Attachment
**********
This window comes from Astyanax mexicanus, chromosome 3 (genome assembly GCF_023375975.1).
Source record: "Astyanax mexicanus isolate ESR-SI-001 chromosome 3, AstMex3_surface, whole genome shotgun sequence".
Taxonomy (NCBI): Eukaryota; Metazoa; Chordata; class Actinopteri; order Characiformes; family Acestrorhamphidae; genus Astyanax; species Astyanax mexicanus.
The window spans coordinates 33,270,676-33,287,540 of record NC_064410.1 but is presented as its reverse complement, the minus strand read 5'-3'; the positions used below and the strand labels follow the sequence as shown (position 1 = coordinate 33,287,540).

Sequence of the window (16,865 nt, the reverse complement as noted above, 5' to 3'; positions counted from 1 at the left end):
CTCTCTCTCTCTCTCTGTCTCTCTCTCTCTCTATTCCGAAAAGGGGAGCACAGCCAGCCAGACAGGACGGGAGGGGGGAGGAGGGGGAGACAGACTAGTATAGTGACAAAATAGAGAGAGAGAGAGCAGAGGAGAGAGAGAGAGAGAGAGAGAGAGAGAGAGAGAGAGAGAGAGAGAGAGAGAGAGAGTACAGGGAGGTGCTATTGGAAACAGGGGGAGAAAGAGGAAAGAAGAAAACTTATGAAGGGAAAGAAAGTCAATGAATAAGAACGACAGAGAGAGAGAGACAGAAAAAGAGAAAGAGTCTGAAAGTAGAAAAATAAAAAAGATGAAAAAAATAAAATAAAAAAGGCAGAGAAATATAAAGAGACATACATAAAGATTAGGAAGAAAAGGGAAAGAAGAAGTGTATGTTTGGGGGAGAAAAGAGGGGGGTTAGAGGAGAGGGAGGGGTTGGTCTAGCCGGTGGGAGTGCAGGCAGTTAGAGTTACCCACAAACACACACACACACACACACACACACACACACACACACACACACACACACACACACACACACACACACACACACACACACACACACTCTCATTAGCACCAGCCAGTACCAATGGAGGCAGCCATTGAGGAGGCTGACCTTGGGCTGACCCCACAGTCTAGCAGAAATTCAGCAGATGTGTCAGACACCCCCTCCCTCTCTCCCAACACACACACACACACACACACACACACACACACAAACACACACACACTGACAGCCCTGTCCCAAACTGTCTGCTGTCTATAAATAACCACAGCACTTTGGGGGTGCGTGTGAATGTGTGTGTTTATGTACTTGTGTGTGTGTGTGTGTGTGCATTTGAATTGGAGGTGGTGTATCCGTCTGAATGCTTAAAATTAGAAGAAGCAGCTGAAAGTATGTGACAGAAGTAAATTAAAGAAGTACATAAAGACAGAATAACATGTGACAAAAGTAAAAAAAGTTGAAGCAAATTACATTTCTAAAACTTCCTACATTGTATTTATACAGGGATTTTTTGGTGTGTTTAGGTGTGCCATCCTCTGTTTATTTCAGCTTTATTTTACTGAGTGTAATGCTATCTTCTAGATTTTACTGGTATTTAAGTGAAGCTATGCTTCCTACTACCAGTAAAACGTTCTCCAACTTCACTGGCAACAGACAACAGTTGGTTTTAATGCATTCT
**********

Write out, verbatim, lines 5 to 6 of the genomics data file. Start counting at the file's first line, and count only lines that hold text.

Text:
Sequence of the window (16,865 nt, the reverse complement as noted above, 5' to 3'; positions counted from 1 at the left end):
CTCTCTCTCTCTCTCTGTCTCTCTCTCTCTCTATTCCGAAAAGGGGAGCACAGCCAGCCAGACAGGACGGGAGGGGGGAGGAGGGGGAGACAGACTAGTATAGTGACAAAATAGAGAGAGAGAGAGCAGAGGAGAGAGAGAGAGAGAGAGAGAGAGAGAGAGAGAGAGAGAGAGAGAGAGAGAGAGAGTACAGGGAGGTGCTATTGGAAACAGGGGGAGAAAGAGGAAAGAAGAAAACTTATGAAGGGAAAGAAAGTCAATGAATAAGAACGACAGAGAGAGAGAGACAGAAAAAGAGAAAGAGTCTGAAAGTAGAAAAATAAAAAAGATGAAAAAAATAAAATAAAAAAGGCAGAGAAATATAAAGAGACATACATAAAGATTAGGAAGAAAAGGGAAAGAAGAAGTGTATGTTTGGGGGAGAAAAGAGGGGGGTTAGAGGAGAGGGAGGGGTTGGTCTAGCCGGTGGGAGTGCAGGCAGTTAGAGTTACCCACAAACACACACACACACACACACACACACACACACACACACACACACACACACACACACACACACACACACACACACACACACACACACTCTCATTAGCACCAGCCAGTACCAATGGAGGCAGCCATTGAGGAGGCTGACCTTGGGCTGACCCCACAGTCTAGCAGAAATTCAGCAGATGTGTCAGACACCCCCTCCCTCTCTCCCAACACACACACACACACACACACACACACACACACAAACACACACACACTGACAGCCCTGTCCCAAACTGTCTGCTGTCTATAAATAACCACAGCACTTTGGGGGTGCGTGTGAATGTGTGTGTTTATGTACTTGTGTGTGTGTGTGTGTGTGCATTTGAATTGGAGGTGGTGTATCCGTCTGAATGCTTAAAATTAGAAGAAGCAGCTGAAAGTATGTGACAGAAGTAAATTAAAGAAGTACATAAAGACAGAATAACATGTGACAAAAGTAAAAAAAGTTGAAGCAAATTACATTTCTAAAACTTCCTACATTGTATTTATACAGGGATTTTTTGGTGTGTTTAGGTGTGCCATCCTCTGTTTATTTCAGCTTTATTTTACTGAGTGTAATGCTATCTTCTAGATTTTACTGGTATTTAAGTGAAGCTATGCTTCCTACTACCAGTAAAACGTTCTCCAACTTCACTGGCAACAGACAACAGTTGGTTTTAATGCATTCT